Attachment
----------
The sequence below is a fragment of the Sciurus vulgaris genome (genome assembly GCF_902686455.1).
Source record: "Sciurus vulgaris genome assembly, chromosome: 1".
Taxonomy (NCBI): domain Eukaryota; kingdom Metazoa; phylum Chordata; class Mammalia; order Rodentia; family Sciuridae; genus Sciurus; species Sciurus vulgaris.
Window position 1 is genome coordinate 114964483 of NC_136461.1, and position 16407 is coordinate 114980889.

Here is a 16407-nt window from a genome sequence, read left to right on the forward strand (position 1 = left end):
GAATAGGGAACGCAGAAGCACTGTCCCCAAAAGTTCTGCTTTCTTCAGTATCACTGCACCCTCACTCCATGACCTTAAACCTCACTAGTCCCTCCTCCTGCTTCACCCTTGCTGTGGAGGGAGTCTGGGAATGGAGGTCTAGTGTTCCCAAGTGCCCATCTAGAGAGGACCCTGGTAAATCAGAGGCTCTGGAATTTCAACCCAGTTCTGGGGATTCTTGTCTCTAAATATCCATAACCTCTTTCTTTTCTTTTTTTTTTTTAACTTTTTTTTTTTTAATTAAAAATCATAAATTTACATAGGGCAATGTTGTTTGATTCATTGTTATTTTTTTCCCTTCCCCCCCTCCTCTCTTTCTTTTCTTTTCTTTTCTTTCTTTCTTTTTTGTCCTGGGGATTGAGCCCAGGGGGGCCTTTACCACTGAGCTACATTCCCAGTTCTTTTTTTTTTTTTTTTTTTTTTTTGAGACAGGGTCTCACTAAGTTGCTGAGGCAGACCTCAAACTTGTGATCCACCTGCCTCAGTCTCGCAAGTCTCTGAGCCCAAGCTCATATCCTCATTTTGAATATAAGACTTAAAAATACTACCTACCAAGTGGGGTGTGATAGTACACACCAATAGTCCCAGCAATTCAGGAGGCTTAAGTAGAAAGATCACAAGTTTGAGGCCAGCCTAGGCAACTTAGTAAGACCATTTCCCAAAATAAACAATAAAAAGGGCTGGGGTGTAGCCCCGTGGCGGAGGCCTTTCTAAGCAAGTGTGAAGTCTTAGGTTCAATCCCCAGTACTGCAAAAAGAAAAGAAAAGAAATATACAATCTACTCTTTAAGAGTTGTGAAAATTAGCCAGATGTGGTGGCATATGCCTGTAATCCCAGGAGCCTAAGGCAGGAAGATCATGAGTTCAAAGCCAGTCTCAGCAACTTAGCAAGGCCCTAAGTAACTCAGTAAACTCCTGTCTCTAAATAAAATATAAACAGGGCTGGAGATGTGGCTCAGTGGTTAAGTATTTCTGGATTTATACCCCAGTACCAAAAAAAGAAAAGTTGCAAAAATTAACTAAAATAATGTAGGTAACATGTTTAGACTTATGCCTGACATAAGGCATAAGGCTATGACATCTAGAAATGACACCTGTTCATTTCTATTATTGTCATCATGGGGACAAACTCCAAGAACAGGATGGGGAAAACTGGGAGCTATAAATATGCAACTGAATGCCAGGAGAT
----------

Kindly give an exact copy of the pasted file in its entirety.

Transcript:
The sequence below is a fragment of the Sciurus vulgaris genome (genome assembly GCF_902686455.1).
Source record: "Sciurus vulgaris genome assembly, chromosome: 1".
Taxonomy (NCBI): domain Eukaryota; kingdom Metazoa; phylum Chordata; class Mammalia; order Rodentia; family Sciuridae; genus Sciurus; species Sciurus vulgaris.
Window position 1 is genome coordinate 114964483 of NC_136461.1, and position 16407 is coordinate 114980889.

Here is a 16407-nt window from a genome sequence, read left to right on the forward strand (position 1 = left end):
GAATAGGGAACGCAGAAGCACTGTCCCCAAAAGTTCTGCTTTCTTCAGTATCACTGCACCCTCACTCCATGACCTTAAACCTCACTAGTCCCTCCTCCTGCTTCACCCTTGCTGTGGAGGGAGTCTGGGAATGGAGGTCTAGTGTTCCCAAGTGCCCATCTAGAGAGGACCCTGGTAAATCAGAGGCTCTGGAATTTCAACCCAGTTCTGGGGATTCTTGTCTCTAAATATCCATAACCTCTTTCTTTTCTTTTTTTTTTTTAACTTTTTTTTTTTTAATTAAAAATCATAAATTTACATAGGGCAATGTTGTTTGATTCATTGTTATTTTTTTCCCTTCCCCCCCTCCTCTCTTTCTTTTCTTTTCTTTTCTTTCTTTCTTTTTTGTCCTGGGGATTGAGCCCAGGGGGGCCTTTACCACTGAGCTACATTCCCAGTTCTTTTTTTTTTTTTTTTTTTTTTTTGAGACAGGGTCTCACTAAGTTGCTGAGGCAGACCTCAAACTTGTGATCCACCTGCCTCAGTCTCGCAAGTCTCTGAGCCCAAGCTCATATCCTCATTTTGAATATAAGACTTAAAAATACTACCTACCAAGTGGGGTGTGATAGTACACACCAATAGTCCCAGCAATTCAGGAGGCTTAAGTAGAAAGATCACAAGTTTGAGGCCAGCCTAGGCAACTTAGTAAGACCATTTCCCAAAATAAACAATAAAAAGGGCTGGGGTGTAGCCCCGTGGCGGAGGCCTTTCTAAGCAAGTGTGAAGTCTTAGGTTCAATCCCCAGTACTGCAAAAAGAAAAGAAAAGAAATATACAATCTACTCTTTAAGAGTTGTGAAAATTAGCCAGATGTGGTGGCATATGCCTGTAATCCCAGGAGCCTAAGGCAGGAAGATCATGAGTTCAAAGCCAGTCTCAGCAACTTAGCAAGGCCCTAAGTAACTCAGTAAACTCCTGTCTCTAAATAAAATATAAACAGGGCTGGAGATGTGGCTCAGTGGTTAAGTATTTCTGGATTTATACCCCAGTACCAAAAAAAGAAAAGTTGCAAAAATTAACTAAAATAATGTAGGTAACATGTTTAGACTTATGCCTGACATAAGGCATAAGGCTATGACATCTAGAAATGACACCTGTTCATTTCTATTATTGTCATCATGGGGACAAACTCCAAGAACAGGATGGGGAAAACTGGGAGCTATAAATATGCAACTGAATGCCAGGAGAT